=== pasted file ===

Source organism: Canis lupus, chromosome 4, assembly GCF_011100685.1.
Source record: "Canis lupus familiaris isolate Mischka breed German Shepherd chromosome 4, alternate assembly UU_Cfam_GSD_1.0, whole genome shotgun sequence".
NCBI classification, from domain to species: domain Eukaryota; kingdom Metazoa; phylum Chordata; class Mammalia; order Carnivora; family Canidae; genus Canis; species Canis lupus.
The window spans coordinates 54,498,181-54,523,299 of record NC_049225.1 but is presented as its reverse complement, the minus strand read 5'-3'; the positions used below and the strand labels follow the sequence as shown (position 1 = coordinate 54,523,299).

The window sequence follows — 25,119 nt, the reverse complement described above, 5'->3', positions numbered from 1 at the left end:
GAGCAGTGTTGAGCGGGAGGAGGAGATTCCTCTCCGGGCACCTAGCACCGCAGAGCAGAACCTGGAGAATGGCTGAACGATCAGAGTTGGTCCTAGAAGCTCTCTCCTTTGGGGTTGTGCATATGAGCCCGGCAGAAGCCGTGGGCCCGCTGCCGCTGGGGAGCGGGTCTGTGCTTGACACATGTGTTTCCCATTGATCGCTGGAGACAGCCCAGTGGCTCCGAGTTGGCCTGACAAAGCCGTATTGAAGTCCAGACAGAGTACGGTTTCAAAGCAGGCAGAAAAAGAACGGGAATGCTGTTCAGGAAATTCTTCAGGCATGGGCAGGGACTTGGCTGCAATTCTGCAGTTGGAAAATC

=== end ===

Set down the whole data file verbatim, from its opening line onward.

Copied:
Source organism: Canis lupus, chromosome 4, assembly GCF_011100685.1.
Source record: "Canis lupus familiaris isolate Mischka breed German Shepherd chromosome 4, alternate assembly UU_Cfam_GSD_1.0, whole genome shotgun sequence".
NCBI classification, from domain to species: domain Eukaryota; kingdom Metazoa; phylum Chordata; class Mammalia; order Carnivora; family Canidae; genus Canis; species Canis lupus.
The window spans coordinates 54,498,181-54,523,299 of record NC_049225.1 but is presented as its reverse complement, the minus strand read 5'-3'; the positions used below and the strand labels follow the sequence as shown (position 1 = coordinate 54,523,299).

The window sequence follows — 25,119 nt, the reverse complement described above, 5'->3', positions numbered from 1 at the left end:
GAGCAGTGTTGAGCGGGAGGAGGAGATTCCTCTCCGGGCACCTAGCACCGCAGAGCAGAACCTGGAGAATGGCTGAACGATCAGAGTTGGTCCTAGAAGCTCTCTCCTTTGGGGTTGTGCATATGAGCCCGGCAGAAGCCGTGGGCCCGCTGCCGCTGGGGAGCGGGTCTGTGCTTGACACATGTGTTTCCCATTGATCGCTGGAGACAGCCCAGTGGCTCCGAGTTGGCCTGACAAAGCCGTATTGAAGTCCAGACAGAGTACGGTTTCAAAGCAGGCAGAAAAAGAACGGGAATGCTGTTCAGGAAATTCTTCAGGCATGGGCAGGGACTTGGCTGCAATTCTGCAGTTGGAAAATC